A Business Continuity Plan minimises the disruption to customers and staff due to the fire, then gets the business up and running as soon as possible to reduce the financial impact.

Bushfire insurance

Most, if not all, insurance policies cover fire damage, including due to bush fires. If you live in a bushfire provide area, some insurers may charge a higher premium for the increased risk. It’s worthwhile understanding your cover and also shopping around.

Ensuring the Right Cover

It’s important that you have the right insurance for your needs, including the correct amount of cover. Insurance policies ask for the sum insured that is to be covered for buildings, plant and equipment, stock and contents. The sum insured should be the value to replace or rebuild. If it’s less than the value at the time of the damage, it may result in a claim payment that is less than you were expecting.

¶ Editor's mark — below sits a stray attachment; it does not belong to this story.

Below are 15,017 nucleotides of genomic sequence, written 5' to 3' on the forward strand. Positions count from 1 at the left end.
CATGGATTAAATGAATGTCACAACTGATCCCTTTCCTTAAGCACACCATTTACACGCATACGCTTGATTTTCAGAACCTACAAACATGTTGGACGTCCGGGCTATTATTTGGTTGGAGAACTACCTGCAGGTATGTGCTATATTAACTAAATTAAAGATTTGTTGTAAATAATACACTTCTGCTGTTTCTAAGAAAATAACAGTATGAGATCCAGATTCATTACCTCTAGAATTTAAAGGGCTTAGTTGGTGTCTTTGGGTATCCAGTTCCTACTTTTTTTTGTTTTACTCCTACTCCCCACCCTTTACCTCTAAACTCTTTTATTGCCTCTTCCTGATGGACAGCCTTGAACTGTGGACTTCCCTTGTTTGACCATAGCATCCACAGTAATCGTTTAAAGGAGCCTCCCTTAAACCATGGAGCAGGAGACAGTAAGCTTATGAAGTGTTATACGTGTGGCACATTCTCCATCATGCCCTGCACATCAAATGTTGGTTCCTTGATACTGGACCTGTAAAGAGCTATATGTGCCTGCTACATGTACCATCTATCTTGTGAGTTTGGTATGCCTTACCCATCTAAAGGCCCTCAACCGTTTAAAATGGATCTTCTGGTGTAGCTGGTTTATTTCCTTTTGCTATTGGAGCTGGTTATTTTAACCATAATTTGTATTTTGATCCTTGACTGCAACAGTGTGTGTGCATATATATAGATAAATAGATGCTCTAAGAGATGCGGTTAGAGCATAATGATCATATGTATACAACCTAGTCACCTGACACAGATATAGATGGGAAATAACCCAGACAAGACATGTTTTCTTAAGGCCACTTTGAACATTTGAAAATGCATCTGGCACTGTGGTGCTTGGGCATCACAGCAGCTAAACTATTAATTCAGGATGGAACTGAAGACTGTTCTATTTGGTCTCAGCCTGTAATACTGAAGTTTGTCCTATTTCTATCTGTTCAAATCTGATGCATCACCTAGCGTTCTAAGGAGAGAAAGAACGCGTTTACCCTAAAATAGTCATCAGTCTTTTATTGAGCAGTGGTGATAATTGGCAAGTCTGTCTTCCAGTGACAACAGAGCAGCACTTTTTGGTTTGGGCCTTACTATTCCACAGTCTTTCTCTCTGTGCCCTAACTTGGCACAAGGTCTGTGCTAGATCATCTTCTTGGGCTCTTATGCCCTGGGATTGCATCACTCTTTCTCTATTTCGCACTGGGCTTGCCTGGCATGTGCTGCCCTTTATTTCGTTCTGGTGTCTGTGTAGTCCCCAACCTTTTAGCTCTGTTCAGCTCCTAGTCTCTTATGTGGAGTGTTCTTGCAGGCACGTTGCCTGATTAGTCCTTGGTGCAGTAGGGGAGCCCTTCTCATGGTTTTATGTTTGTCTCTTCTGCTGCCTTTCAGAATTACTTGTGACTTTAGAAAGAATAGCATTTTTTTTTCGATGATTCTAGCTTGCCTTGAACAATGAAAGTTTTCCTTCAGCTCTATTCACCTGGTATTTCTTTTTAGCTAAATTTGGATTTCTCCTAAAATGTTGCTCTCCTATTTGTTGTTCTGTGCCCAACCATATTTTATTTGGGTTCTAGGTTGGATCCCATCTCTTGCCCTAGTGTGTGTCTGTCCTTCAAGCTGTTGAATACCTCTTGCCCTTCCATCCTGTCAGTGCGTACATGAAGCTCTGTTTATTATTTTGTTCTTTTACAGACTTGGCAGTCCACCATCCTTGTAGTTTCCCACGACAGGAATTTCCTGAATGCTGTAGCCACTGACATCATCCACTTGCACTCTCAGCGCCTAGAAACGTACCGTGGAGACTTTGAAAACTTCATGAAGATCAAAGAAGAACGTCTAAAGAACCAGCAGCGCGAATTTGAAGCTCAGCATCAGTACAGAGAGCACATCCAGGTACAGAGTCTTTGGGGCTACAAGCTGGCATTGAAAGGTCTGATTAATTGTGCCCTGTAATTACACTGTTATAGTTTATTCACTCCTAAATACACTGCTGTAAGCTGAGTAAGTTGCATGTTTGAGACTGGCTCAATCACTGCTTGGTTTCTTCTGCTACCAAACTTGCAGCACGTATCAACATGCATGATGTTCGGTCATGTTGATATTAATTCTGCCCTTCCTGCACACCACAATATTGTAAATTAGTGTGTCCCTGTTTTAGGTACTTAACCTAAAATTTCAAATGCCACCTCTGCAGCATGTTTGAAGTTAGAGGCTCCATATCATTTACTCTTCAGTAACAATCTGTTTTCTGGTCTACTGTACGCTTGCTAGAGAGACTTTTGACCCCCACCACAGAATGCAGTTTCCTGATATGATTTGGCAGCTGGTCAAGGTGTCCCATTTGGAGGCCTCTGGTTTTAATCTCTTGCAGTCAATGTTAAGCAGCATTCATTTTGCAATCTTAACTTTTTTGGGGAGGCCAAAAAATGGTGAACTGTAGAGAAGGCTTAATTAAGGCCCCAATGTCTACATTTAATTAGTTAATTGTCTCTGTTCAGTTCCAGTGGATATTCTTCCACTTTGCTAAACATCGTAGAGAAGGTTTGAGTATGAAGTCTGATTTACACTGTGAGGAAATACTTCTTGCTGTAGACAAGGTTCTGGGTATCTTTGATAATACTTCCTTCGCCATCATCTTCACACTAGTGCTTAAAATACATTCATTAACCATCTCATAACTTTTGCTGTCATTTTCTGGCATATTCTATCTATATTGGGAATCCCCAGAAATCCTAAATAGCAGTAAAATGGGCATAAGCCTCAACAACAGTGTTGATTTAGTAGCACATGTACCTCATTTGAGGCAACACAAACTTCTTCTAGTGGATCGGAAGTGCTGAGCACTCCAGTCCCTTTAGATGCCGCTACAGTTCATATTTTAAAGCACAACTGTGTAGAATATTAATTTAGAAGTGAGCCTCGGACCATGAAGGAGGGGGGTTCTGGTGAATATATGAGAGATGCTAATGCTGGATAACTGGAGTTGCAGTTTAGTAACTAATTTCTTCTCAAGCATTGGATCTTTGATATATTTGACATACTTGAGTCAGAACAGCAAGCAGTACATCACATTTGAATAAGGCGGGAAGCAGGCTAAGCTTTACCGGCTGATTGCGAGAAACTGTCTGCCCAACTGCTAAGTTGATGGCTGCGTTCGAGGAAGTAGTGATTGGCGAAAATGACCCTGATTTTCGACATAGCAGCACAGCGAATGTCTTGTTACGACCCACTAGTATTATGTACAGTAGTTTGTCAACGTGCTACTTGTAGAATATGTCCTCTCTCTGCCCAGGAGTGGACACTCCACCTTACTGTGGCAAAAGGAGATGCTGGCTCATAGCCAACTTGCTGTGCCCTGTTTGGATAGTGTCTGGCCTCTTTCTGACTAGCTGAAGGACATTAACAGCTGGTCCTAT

Underinsurance is a surprisingly common issue, with 20% of homes being insured during the recent bushfires. The key to avoiding underinsurance is to:

  • Ensure your sums insured are up to date; 
  • Check your policy cover annually;
  • Update valuations for the major assets, usually buildings, plant and machinery and stock.

Work with your nearest Insurance Advisernet professional adviser today, who can guide you with Emergency Planning and Business Continuity. We pride ourselves on being informed about risk and insurance and ensuring you have the right insurance policy for your needs.

Important Information 

This communication including any weblinks or attachments is for information purposes only. It is not a recommendation or opinion, your personal or individual objectives, financial situation or needs have not been taken into account. This communication is not intended to constitute personal advice.

We strongly recommend that you consider the suitability of this information, in respect of your own personal objectives, financial situation and needs before acting on it. This document is also not a Product Disclosure Statement (PDS) or a policy wording, nor is it a summary of a particular product’s features or terms of any insurance product. If you are interested in discussing this information or acquiring an insurance product, you should contact your insurance adviser to obtain and carefully consider any relevant PDS or policy wording before deciding whether to purchase any insurance product.